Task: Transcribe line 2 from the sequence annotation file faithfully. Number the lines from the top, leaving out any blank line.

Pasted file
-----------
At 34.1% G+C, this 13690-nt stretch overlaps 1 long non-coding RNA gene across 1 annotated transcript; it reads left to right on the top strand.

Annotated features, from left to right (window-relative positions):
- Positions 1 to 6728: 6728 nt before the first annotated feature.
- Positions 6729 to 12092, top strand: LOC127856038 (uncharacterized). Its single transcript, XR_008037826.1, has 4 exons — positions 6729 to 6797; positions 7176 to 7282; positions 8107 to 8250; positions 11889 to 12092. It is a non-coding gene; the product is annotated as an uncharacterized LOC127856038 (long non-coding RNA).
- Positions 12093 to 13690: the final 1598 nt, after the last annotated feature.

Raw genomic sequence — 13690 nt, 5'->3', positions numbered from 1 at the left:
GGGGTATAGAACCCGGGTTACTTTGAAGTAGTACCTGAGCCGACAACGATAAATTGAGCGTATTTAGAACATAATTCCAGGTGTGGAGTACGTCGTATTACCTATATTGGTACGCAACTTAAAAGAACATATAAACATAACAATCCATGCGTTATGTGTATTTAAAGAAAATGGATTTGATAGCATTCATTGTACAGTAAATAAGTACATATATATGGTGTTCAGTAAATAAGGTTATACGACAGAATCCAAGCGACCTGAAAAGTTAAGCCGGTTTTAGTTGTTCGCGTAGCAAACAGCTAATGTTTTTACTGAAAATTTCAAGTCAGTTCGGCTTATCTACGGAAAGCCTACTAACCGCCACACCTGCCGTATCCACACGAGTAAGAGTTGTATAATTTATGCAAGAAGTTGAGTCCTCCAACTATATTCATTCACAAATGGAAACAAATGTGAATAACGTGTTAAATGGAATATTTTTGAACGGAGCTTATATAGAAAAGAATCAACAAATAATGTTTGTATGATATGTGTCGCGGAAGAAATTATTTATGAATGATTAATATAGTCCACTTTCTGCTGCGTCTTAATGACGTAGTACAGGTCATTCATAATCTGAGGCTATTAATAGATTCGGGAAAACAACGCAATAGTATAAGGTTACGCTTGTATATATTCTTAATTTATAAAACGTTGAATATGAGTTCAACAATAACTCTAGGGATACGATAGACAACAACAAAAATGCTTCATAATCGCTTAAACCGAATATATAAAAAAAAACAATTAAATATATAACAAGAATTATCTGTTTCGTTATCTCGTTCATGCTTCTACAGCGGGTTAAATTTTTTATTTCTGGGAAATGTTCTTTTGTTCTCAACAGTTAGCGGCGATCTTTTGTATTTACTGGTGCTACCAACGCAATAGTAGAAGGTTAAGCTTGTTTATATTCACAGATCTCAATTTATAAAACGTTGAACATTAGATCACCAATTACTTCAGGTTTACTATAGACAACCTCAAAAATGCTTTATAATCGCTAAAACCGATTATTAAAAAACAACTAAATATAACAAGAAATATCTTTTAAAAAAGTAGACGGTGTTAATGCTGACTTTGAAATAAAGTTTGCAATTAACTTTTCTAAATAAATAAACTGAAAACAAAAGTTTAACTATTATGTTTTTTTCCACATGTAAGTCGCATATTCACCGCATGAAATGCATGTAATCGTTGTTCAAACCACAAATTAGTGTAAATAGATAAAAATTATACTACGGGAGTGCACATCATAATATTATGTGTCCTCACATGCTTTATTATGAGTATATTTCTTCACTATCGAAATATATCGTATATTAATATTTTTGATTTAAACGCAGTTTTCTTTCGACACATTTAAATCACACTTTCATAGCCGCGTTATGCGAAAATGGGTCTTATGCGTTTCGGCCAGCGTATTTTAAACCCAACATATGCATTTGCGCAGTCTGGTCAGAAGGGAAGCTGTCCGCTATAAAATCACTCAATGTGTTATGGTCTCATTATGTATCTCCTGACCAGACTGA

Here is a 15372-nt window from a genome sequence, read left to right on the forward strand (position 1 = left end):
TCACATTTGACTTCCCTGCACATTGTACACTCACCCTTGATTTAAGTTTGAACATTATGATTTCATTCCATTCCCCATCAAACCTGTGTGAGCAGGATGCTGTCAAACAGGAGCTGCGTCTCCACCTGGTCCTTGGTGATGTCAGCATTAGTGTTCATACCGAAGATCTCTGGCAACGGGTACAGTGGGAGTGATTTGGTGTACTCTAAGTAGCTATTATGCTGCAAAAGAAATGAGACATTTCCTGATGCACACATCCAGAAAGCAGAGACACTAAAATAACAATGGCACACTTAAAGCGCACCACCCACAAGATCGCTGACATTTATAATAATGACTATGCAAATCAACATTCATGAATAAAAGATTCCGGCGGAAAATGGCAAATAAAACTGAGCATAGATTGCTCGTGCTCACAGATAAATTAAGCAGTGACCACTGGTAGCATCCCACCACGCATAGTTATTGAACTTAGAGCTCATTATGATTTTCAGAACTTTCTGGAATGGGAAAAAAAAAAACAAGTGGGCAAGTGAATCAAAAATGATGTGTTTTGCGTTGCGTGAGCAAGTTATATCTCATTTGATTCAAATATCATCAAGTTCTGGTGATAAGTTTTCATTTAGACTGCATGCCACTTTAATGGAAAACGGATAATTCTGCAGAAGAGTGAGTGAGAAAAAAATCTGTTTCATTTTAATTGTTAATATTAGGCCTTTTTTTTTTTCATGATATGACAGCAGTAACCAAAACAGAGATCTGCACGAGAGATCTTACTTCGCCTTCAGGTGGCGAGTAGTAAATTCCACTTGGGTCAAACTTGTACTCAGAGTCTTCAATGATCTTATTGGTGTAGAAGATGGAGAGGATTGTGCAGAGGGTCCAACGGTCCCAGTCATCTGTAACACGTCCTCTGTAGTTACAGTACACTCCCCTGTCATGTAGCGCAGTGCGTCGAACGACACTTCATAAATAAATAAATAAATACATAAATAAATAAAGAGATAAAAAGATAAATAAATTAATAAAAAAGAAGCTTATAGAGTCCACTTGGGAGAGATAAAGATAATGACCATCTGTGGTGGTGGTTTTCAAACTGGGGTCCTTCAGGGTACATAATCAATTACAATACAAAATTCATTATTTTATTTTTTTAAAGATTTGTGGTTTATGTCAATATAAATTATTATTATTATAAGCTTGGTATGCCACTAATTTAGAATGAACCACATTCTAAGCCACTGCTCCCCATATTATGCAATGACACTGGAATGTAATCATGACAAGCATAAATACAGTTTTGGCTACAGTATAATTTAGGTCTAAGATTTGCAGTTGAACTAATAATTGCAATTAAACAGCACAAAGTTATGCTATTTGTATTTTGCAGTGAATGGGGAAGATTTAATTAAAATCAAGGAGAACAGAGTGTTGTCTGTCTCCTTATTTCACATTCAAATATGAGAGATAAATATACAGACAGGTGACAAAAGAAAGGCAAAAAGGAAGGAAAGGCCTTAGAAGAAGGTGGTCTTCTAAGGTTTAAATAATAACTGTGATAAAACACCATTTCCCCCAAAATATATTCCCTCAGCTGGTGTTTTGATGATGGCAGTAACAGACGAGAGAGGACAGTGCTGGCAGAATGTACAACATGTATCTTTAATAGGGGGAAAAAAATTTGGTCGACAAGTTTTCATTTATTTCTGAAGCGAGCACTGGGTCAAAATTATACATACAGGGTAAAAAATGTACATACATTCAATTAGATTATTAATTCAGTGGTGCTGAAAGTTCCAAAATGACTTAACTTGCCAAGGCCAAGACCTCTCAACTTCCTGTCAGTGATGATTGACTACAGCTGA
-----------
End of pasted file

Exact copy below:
Annotated features, from left to right (window-relative positions):